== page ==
Anthony Bruno

A software developer who loves programming almost as much as he loves soccer.
19 Sep 2017

The non-broken promise of static typing

A while back I read an article about how static typing does not prevent bugs being added to software. The article is appropriately named: The broken promise of static typing. The author conducted research by generating and comparing ‘bug density’ scores for GitHub repositories. The bug density score was determined by getting the average number of issues labelled ‘bug’ per repository. The results showed that there were not any less bugs in statically typed languages vs dynamically typed languages. The author concludes on the results:

“the lack of evidence in the charts that more advanced type languages are going to save us from writing bugs is very disturbing.”

While this article brings up good points and makes an effort at original research, I’ve always felt that the claims made were wrong. I strongly believe less bugs will occur when a statically typed language is used. However, I’ve never had any proper evidence to back up my claims…until now!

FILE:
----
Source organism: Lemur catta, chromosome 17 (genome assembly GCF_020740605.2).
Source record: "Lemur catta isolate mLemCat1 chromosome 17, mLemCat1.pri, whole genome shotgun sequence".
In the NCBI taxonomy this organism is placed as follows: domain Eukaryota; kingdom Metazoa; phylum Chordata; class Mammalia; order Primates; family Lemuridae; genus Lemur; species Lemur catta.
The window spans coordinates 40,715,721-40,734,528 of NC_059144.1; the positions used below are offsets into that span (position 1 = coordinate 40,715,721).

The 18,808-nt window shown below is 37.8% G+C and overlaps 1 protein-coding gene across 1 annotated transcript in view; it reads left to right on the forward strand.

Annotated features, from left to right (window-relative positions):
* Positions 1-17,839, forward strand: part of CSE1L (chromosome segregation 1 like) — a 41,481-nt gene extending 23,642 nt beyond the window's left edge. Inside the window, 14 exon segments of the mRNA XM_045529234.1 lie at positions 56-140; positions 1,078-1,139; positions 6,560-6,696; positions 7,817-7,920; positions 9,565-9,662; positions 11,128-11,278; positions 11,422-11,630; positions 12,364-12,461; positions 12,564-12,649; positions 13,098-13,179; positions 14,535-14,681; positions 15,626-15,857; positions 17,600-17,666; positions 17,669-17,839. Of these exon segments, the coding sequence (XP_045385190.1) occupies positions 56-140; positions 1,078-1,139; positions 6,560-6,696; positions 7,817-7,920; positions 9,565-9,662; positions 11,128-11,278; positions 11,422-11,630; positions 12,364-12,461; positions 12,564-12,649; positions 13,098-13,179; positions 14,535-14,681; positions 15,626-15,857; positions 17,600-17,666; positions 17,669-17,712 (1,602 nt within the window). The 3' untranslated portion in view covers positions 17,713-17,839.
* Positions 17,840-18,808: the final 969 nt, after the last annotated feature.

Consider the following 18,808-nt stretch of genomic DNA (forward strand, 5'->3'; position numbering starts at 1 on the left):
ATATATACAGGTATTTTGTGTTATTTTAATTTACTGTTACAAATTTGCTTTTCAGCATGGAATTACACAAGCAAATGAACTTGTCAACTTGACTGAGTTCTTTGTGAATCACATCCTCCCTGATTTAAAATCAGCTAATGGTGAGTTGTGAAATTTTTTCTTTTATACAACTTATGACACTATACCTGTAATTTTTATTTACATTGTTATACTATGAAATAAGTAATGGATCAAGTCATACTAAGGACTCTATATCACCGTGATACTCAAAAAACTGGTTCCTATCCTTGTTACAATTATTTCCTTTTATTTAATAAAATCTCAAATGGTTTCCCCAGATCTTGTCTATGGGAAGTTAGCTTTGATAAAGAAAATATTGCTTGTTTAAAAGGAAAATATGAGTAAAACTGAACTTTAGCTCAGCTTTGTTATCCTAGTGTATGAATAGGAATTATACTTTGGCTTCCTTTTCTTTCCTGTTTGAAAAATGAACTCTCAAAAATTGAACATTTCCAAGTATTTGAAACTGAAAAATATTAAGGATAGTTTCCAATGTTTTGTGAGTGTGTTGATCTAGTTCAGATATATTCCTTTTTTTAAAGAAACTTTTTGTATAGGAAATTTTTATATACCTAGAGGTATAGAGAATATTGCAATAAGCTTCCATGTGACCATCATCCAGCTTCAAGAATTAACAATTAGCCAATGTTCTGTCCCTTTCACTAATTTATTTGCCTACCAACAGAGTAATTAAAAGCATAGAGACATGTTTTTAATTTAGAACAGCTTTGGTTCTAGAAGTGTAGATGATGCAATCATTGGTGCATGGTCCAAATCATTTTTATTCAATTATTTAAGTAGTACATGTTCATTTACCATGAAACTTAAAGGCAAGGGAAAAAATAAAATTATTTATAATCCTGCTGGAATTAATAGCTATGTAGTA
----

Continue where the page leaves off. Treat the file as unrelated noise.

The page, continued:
Enter: The Morning Paper, a blog that summarises tech white papers. It recently released an article talking about the same subject called: To type or not to type: quantifying detectable bugs in JavaScript.

The article covers a study of the same name. In it, researchers looked at 400 fixed bugs in JavaScript projects hosted on GitHub. For each bug, the researchers tried to see if adding type annotations (using TypeScript and Flow) would detect the bug. The results? A substantial 15% of bugs could be detected using type annotations. With this reduction in bugs, it’s hard to deny the value of static typing.

While these results show a benefit from using static typing, people will continue to prefer a specific type system. So, let’s hear from you! What type system do you prefer, and why?